Kickstarter 3: Big-budget restaurant bombs, horror movie hopes to scare up money
Editor's note - This is the third installment in a series on crowdfunding.
Coming soon, to a computer or smartphone near you: "Kickstarter, the Movie."
Undaunted by what could be called a crowdfunding "big-budget bomb," Prescott filmmakers plan to use a Kickstarter campaign to fund a scary movie.
The Kickstarter campaign to make a feature film in Yavapai County is being mounted by a group of local filmmakers called the Burns Unit (named in honor of low-budget film guru Ed Burns). Filmmakers include Forrest Sandefer, Robyn Bryce, Matt Jackson, Steve Hollingsworth, Ryker Wells, Jerod MacDonald-Evoy, Sean Souva, Rachel Soumokil, Dave Chantos, Christian H. Smith, Angie Johnson-Schmit and Andrew Johnson-Schmit.
They hope to have more success than The Local, a would-be restaurant that asked the crowd for $175,000 - yet didn't raise one-tenth of that goal.
The Burns Unit takes the mound in the spring, when the Prescott movie team will pitch the public to finance "Witch Child."
"We're going to use this opportunity to do the special effects, stunts, scary makeup, creepy sound effects, sweeping soundtrack, big-screen camera moves and other fun we normally don't get to do because of the budget," Andrew Johnson-Schmit said. "Kickstarter will give us a chance to let a lot of people into the big-screen movie making process."
Though he noted the local filmmakers have dozens of film and TV credits, Andrew Johnson-Schmit acknowledged this won't be easy.
"I think anyone would admit," he said, "that a locally made ghost story feature-length film is a very ambitious new project."
Whether you're into making movies ("Veronica Mars" was Kickstarted by $5.7 million), making burgers (Earth Burger flipped $43,000), making video games ("Torment: Tides of Numenera" raised $4.5 million), making politics (the Mayday Super PAC - dedicated, ironically enough, to campaign finance reform - raised $6 million) or making technology (backers pledged $10 million for the Pebble smartwatch), you may want to follow the strategy of the local filmmakers if you hope for crowdfunding.
"All of the Burns Unit members have previously backed Kickstarter campaigns and we spent the fall studying what we thought worked and didn't work with these projects," Johnson-Schmit said.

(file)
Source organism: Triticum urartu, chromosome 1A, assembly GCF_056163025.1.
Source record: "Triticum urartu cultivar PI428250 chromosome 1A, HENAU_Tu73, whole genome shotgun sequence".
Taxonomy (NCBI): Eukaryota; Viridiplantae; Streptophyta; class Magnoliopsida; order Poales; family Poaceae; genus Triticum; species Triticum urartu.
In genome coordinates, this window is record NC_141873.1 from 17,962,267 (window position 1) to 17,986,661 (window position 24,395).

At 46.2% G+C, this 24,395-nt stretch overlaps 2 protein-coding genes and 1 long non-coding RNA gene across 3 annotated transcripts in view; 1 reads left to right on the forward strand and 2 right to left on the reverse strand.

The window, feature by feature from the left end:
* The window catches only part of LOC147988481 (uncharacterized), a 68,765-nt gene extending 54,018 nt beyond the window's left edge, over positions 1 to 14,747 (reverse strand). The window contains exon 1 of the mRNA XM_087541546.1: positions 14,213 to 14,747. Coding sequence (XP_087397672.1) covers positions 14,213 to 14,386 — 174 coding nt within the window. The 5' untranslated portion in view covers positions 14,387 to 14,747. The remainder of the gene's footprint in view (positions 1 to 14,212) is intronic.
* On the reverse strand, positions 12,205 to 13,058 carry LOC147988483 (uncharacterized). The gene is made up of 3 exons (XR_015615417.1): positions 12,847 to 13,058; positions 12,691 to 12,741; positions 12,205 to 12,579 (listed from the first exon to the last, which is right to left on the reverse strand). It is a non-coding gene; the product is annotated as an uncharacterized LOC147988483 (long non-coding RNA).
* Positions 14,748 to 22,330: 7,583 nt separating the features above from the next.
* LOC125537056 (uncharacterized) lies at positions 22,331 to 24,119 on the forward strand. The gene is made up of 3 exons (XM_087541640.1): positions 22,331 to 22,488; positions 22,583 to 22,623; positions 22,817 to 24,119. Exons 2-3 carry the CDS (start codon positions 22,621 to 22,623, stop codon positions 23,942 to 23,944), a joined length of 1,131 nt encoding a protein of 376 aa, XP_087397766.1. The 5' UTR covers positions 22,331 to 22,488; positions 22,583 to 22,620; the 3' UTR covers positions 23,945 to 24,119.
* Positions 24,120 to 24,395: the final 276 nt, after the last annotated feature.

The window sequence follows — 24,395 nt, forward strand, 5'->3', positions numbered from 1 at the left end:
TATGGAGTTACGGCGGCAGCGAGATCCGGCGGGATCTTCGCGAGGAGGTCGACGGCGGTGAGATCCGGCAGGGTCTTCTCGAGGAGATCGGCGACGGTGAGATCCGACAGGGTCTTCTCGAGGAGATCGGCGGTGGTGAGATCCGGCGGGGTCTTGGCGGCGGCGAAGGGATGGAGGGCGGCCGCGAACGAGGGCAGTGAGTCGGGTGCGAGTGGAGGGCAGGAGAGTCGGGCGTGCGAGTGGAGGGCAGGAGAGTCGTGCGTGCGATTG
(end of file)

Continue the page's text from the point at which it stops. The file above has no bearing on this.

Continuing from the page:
He said they analyzed "presentation, getting the word out on social media, advertising, the rewards offered to backers, etc."
Though you probably won't bust your knuckles launching a crowdfunding campaign, Warren Tracy said it's hard work.
"A lot of people are misled," said Tracy, owner of Prescott's Busted Knuckle Garage, "they think you just put something on Kickstarter and the money flows in.
"The heavy lifting has to be done via every contact you have cultivated via social media and must be treated as a full-time job."
Using that strategy, Prescott resident Tracy raised $2,071 on Kickstarter for Car Guy Hot Sauce.
The key to crowdfunding success, Johnson-Schmit and his Burns Unit cohorts decided, is a combination of the intangible and tangible - and giving ("rewards" for pledges) as well as getting (money from the public).
"We want people to not only know how cool this project is and how much it will benefit our local creative community," Johnson-Schmit said, "but also to feel like they are getting value back from backing us."
Johnson-Schmit has experience in crowfunding, as he led a successful Indiegogo campaign to bring the six-member troupe Clan Tynker to teach at Circus Camp three years ago.
"Crowdfunding, especially crowdfunding on Kickstarter - where you either raise your full goal or you get nothing - is deceptively simple looking from the outside," the Prescott filmmaker said. "It looks like you just come up with a 'Great Idea,' send out a few emails and mention it on Facebook and the funds roll in from ... somewhere.
"The fact is, crowdfunding - especially on Kickstarter - requires all the strategy, pre-planning, team building, daily outreach and follow up that the Great Idea it's funding will eventually require."
For Busted Knuckle, video game maker Joe Aragon ($15,115), Granite Mountain Brewing ($18,012), singer Belinda Gail ($13,007), ecological group Viva la Verde ($16,665) and two dozen other groups and businesses around the quad-city area, Kickstarter was a win.
The Local was hardly the only local failure on Kickstarter. Musicians, authors, artists and businesses like Nastee Dogs (goal, $15,000; raised, $0) also sputtered.
Tracy and Johnson-Schmit agree a successful crowdfunding campaign requires takes hard work and savvy social-media strategizing.
As Johnson-Schmit says, "This ain't your grandma's bake sale."